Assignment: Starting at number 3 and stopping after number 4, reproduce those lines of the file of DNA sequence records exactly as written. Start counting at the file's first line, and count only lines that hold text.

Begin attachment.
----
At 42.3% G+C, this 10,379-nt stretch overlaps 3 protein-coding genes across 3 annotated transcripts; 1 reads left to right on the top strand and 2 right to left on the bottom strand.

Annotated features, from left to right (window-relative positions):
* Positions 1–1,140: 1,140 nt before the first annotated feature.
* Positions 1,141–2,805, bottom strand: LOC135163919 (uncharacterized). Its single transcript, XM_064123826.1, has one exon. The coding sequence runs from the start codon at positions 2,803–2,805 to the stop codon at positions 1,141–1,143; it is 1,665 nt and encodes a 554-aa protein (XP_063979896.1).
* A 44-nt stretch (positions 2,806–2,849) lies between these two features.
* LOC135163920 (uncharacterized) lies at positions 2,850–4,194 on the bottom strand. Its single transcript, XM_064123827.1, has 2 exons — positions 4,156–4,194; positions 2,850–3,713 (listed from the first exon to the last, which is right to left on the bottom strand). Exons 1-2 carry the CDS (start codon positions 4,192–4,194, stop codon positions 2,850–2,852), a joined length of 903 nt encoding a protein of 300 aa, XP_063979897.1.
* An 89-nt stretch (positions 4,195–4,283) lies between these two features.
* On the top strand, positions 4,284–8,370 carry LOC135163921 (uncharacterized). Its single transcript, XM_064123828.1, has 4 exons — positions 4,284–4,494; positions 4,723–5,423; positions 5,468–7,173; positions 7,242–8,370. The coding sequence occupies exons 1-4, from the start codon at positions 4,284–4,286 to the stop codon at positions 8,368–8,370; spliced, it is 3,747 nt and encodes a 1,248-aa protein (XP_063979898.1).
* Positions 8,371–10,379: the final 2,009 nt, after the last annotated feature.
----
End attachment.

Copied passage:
* Positions 1–1,140: 1,140 nt before the first annotated feature.
* Positions 1,141–2,805, bottom strand: LOC135163919 (uncharacterized). Its single transcript, XM_064123826.1, has one exon. The coding sequence runs from the start codon at positions 2,803–2,805 to the stop codon at positions 1,141–1,143; it is 1,665 nt and encodes a 554-aa protein (XP_063979896.1).